#G0612* – SCOTTISH INDEPENDENCE – US – Labour & WikkiLeaks!

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US embassy cable – 10LONDON126 (original version)

SCOTLAND: INDEPENDENCE REFERENDUM NOT MOVING FORWARD IN JANUARY (original version)

Identifier: 10LONDON126
Origin: Embassy London
Created: 2010-01-20 17:17:00
Classification: CONFIDENTIAL//NOFORN
Tags: PGOV PREL PBTS UK
Redacted: This cable was redacted by Wikileaks. [Show redacted version] [Compare redacted and unredacted version]
VZCZCXRO3193
PP RUEHBL
DE RUEHLO #0126/01 0201717
ZNY CCCCC ZZH
P 201717Z JAN 10
FM AMEMBASSY LONDON
TO RUEHC/SECSTATE WASHDC PRIORITY 4696
INFO RUEHBL/AMCONSUL BELFAST PRIORITY 1502
C O N F I D E N T I A L SECTION 01 OF 03 LONDON 000126 

SIPDIS
NOFORN

DEPARTMENT FOR EUR/WE

E.O. 12958: DECL: 01/12/2020
TAGS: PGOV, PREL, PBTS, UK
SUBJECT: SCOTLAND: INDEPENDENCE REFERENDUM NOT MOVING
FORWARD IN JANUARY

REF: 09 LONDON 2500

Classified By: DCM Richard LeBaron, reasons 1.4 (b/d).

1. (SBU/NF) Summary and comment. First Minister Alex Salmond
and his Scottish Nationalist Party-led (SNP) minority
government are unlikely to introduce an independence
referendum bill
in the Scottish Parliament in January, as
previously planned. According to well-placed sources, the
SNP government's "referendum team" is now considering whether
to go forward with the bill in February or March or whether
to introduce the bill after Westminster elections conclude
this spring. The SNP-led government is up against a block of
opposition parties which has thus far vowed to kill any
referendum. Given the tough political climate, the First
Minister and his team are assessing their power to leverage
the other parties into allowing the referendum bill to go
forward this spring. If the bill goes forward and makes it
through the introductory stage, then a referendum vote in
late 2010 is likely. If the political climate proves too
tough, First Minister Salmond and the SNP will not get their
referendum vote and will likely continue to criticize
opposition parties and their London-centric parent groups for
continuing to undermine Scottish democracy and oppose the
will of the Scottish electorate. Recent polling data
suggests that only one-third of Scots support independence,
while approximately two-thirds support increased devolution.

2. (C/NF) Salmond told the Ambassador in late 2009 that he
does not have the support in the Scottish Parliament to pass
a referendum bill. This appears to still be the case.
However, with elections on the horizon and an SNP promise to
deliver a referendum in its first term, we see a couple of
possible scenarios. The SNP could introduce a bill calling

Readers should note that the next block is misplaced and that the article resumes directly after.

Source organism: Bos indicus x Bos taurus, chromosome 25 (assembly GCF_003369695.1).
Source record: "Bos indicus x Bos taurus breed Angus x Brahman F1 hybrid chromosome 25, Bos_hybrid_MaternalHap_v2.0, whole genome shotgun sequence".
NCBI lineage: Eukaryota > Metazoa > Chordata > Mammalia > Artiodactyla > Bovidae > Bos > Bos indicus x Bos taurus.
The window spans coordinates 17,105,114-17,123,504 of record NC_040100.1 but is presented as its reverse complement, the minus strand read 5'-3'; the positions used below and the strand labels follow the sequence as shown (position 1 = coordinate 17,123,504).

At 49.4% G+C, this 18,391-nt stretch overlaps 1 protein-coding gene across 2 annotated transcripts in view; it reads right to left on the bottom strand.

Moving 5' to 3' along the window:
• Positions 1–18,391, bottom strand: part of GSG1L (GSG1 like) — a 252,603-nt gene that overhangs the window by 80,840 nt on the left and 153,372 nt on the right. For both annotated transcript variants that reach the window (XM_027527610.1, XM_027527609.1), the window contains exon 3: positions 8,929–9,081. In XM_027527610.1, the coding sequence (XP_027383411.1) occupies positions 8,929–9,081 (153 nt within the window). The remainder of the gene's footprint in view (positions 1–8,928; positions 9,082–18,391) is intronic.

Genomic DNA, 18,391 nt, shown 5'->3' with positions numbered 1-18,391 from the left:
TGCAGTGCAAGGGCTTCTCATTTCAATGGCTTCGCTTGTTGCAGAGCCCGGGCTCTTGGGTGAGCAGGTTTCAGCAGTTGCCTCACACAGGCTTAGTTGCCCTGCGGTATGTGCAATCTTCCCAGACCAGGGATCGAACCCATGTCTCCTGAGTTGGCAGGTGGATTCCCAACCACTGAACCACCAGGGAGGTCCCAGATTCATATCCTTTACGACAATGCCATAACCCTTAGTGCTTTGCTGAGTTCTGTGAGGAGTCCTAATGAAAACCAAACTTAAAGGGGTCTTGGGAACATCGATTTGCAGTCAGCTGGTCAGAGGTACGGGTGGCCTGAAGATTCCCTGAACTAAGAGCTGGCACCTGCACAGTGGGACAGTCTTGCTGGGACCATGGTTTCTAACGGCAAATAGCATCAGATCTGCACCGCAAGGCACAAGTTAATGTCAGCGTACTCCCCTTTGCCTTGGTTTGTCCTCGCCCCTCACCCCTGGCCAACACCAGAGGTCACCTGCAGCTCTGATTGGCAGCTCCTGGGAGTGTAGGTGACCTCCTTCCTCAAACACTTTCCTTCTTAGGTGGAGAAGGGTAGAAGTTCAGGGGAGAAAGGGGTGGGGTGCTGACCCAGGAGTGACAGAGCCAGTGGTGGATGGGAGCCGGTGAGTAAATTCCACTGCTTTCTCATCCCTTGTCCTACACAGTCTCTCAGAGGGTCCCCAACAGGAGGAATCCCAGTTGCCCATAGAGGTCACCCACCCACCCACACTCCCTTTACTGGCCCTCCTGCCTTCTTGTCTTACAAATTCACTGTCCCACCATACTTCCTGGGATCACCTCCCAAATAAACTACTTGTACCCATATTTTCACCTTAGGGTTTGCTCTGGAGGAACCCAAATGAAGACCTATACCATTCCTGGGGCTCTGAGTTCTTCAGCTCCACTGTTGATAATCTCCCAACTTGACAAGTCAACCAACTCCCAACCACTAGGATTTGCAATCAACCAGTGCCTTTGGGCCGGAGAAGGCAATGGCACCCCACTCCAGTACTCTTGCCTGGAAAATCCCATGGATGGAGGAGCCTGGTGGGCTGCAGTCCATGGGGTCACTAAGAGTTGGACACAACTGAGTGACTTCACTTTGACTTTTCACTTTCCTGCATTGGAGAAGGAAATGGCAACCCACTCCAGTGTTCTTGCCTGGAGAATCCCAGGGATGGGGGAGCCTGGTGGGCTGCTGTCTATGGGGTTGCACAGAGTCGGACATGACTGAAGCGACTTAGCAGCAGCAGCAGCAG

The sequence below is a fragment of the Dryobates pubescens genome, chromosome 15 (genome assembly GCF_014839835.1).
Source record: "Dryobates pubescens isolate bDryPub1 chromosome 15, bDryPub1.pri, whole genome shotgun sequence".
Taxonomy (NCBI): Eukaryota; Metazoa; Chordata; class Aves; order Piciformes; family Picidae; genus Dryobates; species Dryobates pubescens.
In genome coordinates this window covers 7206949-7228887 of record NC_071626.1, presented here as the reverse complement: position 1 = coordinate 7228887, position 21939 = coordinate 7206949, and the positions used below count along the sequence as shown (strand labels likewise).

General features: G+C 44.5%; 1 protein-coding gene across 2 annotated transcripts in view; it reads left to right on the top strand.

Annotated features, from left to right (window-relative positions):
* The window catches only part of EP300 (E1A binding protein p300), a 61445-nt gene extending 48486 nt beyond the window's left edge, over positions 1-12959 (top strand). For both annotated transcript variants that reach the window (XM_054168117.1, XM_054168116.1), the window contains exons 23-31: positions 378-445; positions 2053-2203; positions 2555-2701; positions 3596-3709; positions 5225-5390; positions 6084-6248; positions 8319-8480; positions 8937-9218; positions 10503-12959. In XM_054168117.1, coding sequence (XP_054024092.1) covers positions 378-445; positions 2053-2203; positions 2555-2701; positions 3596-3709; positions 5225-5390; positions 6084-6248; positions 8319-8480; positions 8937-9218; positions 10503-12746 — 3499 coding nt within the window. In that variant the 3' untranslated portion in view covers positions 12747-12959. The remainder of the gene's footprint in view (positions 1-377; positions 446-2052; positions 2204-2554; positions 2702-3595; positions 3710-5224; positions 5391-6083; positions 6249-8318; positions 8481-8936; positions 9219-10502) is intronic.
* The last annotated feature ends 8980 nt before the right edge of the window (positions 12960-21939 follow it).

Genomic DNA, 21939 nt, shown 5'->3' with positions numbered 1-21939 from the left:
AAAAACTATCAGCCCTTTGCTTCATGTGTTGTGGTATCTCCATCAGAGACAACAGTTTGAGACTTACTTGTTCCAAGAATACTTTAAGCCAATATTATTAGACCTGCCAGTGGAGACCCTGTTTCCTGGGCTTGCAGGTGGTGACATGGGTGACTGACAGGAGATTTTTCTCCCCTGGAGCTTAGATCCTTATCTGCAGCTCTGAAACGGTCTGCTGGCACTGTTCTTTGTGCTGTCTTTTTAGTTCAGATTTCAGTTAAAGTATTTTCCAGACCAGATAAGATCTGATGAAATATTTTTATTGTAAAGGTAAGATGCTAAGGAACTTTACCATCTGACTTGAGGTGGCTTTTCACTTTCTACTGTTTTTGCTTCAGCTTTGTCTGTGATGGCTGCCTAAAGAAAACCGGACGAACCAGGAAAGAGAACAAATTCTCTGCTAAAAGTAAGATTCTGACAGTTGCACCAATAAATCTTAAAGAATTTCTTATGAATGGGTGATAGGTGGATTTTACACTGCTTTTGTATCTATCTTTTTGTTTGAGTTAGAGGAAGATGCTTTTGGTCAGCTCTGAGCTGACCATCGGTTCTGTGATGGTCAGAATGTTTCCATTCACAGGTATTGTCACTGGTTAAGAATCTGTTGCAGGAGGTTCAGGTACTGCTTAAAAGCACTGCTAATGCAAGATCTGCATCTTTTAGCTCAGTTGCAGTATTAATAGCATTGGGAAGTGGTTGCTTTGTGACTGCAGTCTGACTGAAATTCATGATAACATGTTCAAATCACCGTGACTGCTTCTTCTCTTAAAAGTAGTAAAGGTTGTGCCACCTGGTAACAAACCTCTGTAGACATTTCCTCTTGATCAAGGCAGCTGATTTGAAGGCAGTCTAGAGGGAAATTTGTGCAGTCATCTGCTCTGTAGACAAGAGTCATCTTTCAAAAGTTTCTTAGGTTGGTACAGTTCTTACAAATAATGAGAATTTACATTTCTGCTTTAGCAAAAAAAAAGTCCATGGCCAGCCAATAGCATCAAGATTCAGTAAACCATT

for a referendum for Scotland's independence, knowing that it
will be defeated. By doing so, the SNP would keep its
promise and build campaign rhetoric about Scotland's
democracy being stifled, claiming opposition parties were
preventing Scots from having the opportunity to choose.
Alternatively, the SNP could introduce a bill for a
referendum calling for increased devolved powers, which
opposition parties would be under pressure to back because of
broad public support for increasing the Scottish government's
authorities. End summary and comment.

The Origins of the Referendum Bill
and Scottish Opposition Response
----------------------------------

3. (SBU) When First Minister Alex Salmond and his Scottish
National Party (SNP) came into power in 2007 with a one-vote
majority, they vowed to advance a core campaign promise to
hold a referendum on Scottish independence during their first
term in office. In response, Scottish opposition groups (who
do not want an independent Scotland) supported the Scottish
Parliament's
creation of an independent committee in April
2008 to review the implementation of Scottish devolution
since 1998, which became the Calman Commission on Scottish
Devolution. In its final report released in late 2009, the
Calman Commission recommended further devolved powers for
Scotland, including a special Scottish income tax,
ministerial powers to borrow funds for capital investments,
and more negotiating powers for Scotland with the European
Union.

4. (SBU/NF) Throughout 2009, UK Secretary of State for
Scotland Jim Murphy played a leadership role in organizing
the opposition parties, hoping to move Scotland toward
implementation of the Calman recommendations as an
alternative to an independence referendum, according to
Murphy's advisors, Labour party insiders, and opposition
party leaders. First Minister Salmond's response to
independence critics (such as Murphy) has been to accelerate
the implementation of the Calman recommendations as soon as
possible - "to call the bluff." Some political pundits
assess that opposition parties' inability to move on the
report's recommendations has buoyed Salmond's case for a
referendum. According to this theory, Salmond could gain
politically by putting forward -- and winning -- with a
softer referendum question that calls for further devolved
powers, including those recommended by the Calman Commission
(which is often referred to as the "devolution max" option).